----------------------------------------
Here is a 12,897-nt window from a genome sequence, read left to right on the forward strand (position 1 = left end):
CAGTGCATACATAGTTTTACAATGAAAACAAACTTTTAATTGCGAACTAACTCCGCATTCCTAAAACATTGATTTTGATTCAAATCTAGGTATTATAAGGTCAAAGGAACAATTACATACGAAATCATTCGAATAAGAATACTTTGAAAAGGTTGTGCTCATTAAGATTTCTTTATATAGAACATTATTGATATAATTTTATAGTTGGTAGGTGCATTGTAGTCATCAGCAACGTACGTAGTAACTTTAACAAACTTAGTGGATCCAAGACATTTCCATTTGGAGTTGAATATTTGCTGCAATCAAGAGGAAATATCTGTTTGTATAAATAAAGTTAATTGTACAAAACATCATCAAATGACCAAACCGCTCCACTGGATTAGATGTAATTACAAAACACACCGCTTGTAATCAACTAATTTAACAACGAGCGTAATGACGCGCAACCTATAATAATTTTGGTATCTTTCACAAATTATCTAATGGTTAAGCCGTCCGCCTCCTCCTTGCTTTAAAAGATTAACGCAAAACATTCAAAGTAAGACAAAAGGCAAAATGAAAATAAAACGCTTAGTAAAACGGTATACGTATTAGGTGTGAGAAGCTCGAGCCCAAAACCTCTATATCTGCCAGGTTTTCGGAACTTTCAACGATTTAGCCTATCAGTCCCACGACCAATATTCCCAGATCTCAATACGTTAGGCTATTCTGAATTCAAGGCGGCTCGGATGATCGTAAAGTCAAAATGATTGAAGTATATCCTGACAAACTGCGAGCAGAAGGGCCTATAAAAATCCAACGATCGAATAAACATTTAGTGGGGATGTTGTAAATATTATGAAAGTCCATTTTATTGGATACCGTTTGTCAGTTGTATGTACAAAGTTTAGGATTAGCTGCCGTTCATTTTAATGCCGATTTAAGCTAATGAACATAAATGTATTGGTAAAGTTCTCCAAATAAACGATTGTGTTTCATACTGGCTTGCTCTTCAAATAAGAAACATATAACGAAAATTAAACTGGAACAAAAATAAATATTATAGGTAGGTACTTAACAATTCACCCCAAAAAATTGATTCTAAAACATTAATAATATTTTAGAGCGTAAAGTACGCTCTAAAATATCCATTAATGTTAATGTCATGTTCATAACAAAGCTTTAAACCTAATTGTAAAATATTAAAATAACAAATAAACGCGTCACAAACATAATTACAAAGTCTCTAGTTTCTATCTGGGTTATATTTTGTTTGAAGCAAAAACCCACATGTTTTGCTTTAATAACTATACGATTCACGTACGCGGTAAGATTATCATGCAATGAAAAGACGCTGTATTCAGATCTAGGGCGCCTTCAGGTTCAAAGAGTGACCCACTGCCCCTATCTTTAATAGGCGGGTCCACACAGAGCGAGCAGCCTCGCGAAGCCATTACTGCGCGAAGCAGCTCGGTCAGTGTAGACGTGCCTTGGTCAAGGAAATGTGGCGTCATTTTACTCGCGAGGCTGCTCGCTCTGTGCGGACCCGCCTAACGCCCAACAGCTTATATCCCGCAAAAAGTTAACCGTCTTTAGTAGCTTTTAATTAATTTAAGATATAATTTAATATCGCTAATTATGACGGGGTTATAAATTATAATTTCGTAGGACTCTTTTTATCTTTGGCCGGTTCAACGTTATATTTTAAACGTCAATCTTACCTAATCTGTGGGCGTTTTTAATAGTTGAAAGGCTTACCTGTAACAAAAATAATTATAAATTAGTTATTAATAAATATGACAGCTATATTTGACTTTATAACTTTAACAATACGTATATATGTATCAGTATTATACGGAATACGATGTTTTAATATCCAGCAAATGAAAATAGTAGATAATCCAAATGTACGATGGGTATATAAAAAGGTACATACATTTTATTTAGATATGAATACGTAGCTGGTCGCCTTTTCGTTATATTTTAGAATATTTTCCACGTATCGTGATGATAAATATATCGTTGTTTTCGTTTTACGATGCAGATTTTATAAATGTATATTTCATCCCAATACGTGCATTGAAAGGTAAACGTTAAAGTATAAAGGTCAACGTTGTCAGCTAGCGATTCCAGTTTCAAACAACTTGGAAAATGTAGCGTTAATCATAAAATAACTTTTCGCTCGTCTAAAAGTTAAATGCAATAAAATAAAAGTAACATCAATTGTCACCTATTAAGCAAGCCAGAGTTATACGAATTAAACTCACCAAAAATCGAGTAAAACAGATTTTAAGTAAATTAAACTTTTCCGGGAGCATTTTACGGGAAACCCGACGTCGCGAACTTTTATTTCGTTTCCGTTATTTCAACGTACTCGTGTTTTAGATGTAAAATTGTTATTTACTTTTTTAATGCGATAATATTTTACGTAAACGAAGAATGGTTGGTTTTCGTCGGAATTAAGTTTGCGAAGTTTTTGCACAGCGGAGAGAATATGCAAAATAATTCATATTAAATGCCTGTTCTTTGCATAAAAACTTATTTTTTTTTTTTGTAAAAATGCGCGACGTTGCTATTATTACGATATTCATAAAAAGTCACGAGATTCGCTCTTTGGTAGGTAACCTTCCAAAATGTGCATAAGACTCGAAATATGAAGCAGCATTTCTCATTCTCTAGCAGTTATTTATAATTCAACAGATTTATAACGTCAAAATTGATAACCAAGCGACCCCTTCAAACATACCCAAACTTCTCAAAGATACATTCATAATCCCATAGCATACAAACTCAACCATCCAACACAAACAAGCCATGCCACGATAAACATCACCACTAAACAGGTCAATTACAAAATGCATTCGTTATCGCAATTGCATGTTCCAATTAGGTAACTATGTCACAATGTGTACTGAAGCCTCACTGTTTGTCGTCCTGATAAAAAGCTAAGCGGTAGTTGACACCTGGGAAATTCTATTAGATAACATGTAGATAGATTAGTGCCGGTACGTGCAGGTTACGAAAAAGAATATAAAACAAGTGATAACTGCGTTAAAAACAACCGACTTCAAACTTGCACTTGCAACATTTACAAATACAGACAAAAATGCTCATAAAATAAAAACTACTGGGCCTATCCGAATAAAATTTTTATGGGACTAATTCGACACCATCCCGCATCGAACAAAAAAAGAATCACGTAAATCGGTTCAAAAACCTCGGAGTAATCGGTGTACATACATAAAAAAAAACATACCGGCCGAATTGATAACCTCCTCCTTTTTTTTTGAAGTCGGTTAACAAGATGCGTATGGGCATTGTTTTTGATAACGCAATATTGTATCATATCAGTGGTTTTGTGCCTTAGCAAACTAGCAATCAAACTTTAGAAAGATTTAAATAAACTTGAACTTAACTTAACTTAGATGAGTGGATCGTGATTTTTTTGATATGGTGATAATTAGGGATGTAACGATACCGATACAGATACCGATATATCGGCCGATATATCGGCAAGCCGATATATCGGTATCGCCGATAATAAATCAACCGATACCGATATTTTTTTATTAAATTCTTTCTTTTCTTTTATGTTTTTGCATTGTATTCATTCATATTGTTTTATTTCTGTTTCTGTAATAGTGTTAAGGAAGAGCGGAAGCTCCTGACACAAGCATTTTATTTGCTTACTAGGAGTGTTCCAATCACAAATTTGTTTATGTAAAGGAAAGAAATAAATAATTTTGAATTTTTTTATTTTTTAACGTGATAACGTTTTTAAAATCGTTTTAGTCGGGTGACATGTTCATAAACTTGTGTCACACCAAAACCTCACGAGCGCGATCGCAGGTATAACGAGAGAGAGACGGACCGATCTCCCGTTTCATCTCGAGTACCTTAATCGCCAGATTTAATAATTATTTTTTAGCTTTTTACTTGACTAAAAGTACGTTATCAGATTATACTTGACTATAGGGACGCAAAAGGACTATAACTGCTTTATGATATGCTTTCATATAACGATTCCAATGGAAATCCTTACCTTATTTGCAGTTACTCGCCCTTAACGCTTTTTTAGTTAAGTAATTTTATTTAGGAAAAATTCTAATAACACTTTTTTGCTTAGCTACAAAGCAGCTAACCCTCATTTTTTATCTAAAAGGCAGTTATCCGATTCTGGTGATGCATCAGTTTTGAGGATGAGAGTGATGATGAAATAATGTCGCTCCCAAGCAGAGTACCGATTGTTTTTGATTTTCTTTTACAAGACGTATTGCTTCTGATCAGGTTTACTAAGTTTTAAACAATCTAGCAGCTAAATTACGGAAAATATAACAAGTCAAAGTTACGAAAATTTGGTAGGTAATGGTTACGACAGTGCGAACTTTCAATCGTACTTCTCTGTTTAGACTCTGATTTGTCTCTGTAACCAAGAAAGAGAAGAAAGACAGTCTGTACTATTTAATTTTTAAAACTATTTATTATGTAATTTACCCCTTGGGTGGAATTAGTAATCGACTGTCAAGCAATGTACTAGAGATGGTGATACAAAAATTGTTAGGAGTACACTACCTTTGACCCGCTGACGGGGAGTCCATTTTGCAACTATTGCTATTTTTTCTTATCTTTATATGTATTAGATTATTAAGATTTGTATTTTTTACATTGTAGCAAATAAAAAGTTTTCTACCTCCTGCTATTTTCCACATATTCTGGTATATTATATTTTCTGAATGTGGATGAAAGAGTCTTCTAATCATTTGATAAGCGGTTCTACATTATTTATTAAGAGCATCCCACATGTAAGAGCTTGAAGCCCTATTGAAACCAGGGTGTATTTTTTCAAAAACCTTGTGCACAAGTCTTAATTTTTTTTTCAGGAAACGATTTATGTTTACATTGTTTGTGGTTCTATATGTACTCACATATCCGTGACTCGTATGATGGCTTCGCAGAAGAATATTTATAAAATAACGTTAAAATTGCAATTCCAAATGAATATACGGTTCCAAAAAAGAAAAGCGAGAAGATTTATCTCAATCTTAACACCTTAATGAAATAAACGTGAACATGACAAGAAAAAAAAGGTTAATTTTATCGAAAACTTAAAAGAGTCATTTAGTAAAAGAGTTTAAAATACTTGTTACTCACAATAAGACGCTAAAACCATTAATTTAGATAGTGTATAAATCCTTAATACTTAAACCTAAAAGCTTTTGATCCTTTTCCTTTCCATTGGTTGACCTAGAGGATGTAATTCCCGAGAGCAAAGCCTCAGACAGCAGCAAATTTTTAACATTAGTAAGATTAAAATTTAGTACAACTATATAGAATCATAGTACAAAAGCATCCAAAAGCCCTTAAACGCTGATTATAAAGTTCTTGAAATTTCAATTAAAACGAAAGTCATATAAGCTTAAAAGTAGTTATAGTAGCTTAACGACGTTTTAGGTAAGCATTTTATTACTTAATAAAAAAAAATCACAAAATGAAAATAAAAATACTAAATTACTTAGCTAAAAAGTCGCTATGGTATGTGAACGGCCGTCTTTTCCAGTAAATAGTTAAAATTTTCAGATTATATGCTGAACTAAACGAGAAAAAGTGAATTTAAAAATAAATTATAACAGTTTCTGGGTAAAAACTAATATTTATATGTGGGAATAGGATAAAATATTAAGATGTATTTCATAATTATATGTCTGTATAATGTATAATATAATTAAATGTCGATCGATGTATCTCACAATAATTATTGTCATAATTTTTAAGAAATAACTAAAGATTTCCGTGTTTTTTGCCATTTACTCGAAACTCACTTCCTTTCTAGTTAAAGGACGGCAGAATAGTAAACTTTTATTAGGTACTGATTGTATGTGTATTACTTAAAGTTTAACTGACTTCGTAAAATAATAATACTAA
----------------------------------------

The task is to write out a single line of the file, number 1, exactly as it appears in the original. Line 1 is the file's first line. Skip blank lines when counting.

Here is a 12,897-nt window from a genome sequence, read left to right on the forward strand (position 1 = left end):